In this tiny and shrinking Mississippi county, getting a college degree means leaving home behind

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Rural Realities: Education, Workforce, and Progress

More rural residents are graduating from high school, but people in those communities remain less likely than their suburban and urban peers to continue their education. This five-part series from the Rural News Network, made possible with support from Ascendium, explores how institutions and students are meeting their educational needs and the demands of today’s rural workforce.

ISSAQUENA COUNTY — The kings and queens of the South Delta School District tossed candy and waved at their families as the mid-October parade wound through a small town several miles north of this rural county.

“There’s no place like homecoming,” read a sign on a colorful “Wizard of Oz”-themed float.

Homecoming in Issaquena County – the least populated county in Mississippi and one of the smallest in the country — is so popular that locals call it “South Delta University.”

But there is no college here and no public school. It’s a big reason why many of these kids will have no choice when they grow up but to move away.

There are few jobs for college graduates in this county blanketed in farm fields of soybeans, cotton and corn. No factories, no hospitals. The median household income of roughly $24,000 is a little more than half the statewide average.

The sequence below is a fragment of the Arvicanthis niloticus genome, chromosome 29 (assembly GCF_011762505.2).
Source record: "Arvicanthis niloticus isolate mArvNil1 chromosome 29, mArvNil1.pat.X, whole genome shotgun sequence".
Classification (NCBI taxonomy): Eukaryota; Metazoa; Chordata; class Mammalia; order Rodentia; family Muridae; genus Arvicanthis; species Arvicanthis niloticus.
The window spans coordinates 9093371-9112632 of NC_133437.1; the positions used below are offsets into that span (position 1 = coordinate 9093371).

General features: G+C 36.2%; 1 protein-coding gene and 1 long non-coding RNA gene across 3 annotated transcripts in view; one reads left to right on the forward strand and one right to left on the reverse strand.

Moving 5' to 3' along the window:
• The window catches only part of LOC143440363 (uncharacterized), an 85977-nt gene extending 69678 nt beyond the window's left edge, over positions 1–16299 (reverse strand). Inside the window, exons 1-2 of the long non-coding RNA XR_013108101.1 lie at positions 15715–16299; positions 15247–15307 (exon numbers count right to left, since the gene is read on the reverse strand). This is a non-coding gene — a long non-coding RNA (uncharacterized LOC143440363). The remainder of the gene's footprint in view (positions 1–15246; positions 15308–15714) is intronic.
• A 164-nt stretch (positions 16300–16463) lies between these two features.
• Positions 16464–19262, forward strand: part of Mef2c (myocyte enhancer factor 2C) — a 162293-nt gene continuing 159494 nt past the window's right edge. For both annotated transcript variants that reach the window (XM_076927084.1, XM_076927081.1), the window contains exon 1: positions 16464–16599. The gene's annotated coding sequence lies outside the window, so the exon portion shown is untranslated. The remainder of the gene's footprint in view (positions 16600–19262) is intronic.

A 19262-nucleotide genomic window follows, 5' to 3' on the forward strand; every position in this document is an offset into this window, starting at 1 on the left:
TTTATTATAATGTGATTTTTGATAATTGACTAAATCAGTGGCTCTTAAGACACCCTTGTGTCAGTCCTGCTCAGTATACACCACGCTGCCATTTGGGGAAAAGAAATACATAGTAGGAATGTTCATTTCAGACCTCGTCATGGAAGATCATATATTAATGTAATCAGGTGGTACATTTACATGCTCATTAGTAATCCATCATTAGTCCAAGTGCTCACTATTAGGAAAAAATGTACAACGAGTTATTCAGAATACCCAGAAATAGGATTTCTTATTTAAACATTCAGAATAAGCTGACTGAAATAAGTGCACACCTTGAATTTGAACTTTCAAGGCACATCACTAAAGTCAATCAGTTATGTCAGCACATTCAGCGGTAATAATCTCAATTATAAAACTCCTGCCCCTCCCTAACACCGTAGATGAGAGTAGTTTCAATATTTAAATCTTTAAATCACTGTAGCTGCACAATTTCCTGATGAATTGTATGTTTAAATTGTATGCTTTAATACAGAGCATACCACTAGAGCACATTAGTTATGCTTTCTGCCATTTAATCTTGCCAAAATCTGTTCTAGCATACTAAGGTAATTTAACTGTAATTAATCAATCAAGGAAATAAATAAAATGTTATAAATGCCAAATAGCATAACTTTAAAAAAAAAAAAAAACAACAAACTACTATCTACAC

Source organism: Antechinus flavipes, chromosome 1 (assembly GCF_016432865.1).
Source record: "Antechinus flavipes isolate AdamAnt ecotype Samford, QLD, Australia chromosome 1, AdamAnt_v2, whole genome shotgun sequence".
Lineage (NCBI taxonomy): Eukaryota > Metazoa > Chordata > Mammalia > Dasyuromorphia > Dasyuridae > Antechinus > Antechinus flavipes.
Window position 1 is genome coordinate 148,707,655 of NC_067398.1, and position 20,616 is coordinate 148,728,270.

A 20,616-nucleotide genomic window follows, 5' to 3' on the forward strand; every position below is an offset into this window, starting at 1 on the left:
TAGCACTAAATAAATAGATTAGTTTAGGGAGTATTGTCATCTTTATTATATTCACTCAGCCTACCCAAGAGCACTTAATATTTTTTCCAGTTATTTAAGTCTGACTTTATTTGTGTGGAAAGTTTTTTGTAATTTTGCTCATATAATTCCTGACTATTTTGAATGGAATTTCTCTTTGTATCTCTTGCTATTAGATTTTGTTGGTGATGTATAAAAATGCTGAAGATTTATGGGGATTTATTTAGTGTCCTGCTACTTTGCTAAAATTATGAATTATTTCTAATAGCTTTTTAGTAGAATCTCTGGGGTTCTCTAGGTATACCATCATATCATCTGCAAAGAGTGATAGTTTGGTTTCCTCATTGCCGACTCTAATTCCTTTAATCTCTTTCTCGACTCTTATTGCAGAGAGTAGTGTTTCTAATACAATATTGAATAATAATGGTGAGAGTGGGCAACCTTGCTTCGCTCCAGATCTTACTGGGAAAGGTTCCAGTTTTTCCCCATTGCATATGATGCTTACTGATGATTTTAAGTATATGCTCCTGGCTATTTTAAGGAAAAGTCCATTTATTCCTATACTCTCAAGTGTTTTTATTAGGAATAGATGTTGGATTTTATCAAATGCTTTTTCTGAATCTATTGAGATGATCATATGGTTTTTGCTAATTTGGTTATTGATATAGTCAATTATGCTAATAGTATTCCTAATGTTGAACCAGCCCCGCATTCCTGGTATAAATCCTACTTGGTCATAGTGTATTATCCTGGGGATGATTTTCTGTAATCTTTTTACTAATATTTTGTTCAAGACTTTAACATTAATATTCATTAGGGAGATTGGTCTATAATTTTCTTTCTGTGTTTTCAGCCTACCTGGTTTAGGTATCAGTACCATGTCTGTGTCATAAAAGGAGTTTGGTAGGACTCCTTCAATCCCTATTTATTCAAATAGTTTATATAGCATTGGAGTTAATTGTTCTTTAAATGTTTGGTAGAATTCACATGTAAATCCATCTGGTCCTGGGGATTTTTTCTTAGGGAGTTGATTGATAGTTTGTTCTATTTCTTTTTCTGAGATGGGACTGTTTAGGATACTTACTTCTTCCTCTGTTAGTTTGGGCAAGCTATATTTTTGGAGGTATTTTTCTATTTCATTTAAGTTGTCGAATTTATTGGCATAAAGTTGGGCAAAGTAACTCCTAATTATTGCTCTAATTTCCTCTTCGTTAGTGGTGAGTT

A single statistic underscores all these factors. Out of the county’s 1,111 residents, just an estimated 42 people aged 25 and older have a bachelor’s degree — meaning Issaquena County’s population has one of the lowest rates of educational attainment in America.

That’s not because young people from this county aren’t going to college. Many families want them to get a degree — and then leave.

There’s little appetite or means in Issaquena to change this reality, a product of generations of decisions that favored powerful, largely white land interests over education and jobs. 

“All my grandkids, they’re going to college,” said Norah Fuller, a Black farm manager, as he watched the football game that Friday night. “I’m going to make sure they’re going to college. Do we want the kids to stay? No. What they gonna stay here for?”

Unless his grandchildren want to work on a farm, it’s hard to say. Outside of local government and a prison, the primary source of jobs are the farms that have existed since before the Civil War. But these days, the white families who own much of the land in a county that’s 63% Black are hiring less, and they have little incentive to make room for industries or jobs that could bring college-educated people back.

So the cycle continues: Year after year, more and more people move away, leaving behind fewer reasons for anyone else to stay.